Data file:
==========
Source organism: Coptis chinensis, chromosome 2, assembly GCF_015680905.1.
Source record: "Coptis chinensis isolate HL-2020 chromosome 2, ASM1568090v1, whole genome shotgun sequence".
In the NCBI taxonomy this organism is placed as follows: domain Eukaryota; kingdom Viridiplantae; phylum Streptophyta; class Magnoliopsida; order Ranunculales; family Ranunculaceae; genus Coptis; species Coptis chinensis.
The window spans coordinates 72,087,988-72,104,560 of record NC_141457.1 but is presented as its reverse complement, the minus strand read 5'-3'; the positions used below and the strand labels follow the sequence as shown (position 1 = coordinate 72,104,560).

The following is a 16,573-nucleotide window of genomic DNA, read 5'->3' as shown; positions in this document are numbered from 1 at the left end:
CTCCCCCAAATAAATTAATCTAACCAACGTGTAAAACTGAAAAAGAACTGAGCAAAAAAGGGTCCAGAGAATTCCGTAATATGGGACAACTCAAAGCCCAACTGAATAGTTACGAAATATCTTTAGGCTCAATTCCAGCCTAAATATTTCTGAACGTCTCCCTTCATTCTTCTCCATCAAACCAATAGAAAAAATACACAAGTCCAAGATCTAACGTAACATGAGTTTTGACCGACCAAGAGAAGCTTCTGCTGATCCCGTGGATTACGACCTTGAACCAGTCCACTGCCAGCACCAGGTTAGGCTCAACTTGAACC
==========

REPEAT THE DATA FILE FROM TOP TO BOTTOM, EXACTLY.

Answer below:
Source organism: Coptis chinensis, chromosome 2, assembly GCF_015680905.1.
Source record: "Coptis chinensis isolate HL-2020 chromosome 2, ASM1568090v1, whole genome shotgun sequence".
In the NCBI taxonomy this organism is placed as follows: domain Eukaryota; kingdom Viridiplantae; phylum Streptophyta; class Magnoliopsida; order Ranunculales; family Ranunculaceae; genus Coptis; species Coptis chinensis.
The window spans coordinates 72,087,988-72,104,560 of record NC_141457.1 but is presented as its reverse complement, the minus strand read 5'-3'; the positions used below and the strand labels follow the sequence as shown (position 1 = coordinate 72,104,560).

The following is a 16,573-nucleotide window of genomic DNA, read 5'->3' as shown; positions in this document are numbered from 1 at the left end:
CTCCCCCAAATAAATTAATCTAACCAACGTGTAAAACTGAAAAAGAACTGAGCAAAAAAGGGTCCAGAGAATTCCGTAATATGGGACAACTCAAAGCCCAACTGAATAGTTACGAAATATCTTTAGGCTCAATTCCAGCCTAAATATTTCTGAACGTCTCCCTTCATTCTTCTCCATCAAACCAATAGAAAAAATACACAAGTCCAAGATCTAACGTAACATGAGTTTTGACCGACCAAGAGAAGCTTCTGCTGATCCCGTGGATTACGACCTTGAACCAGTCCACTGCCAGCACCAGGTTAGGCTCAACTTGAACC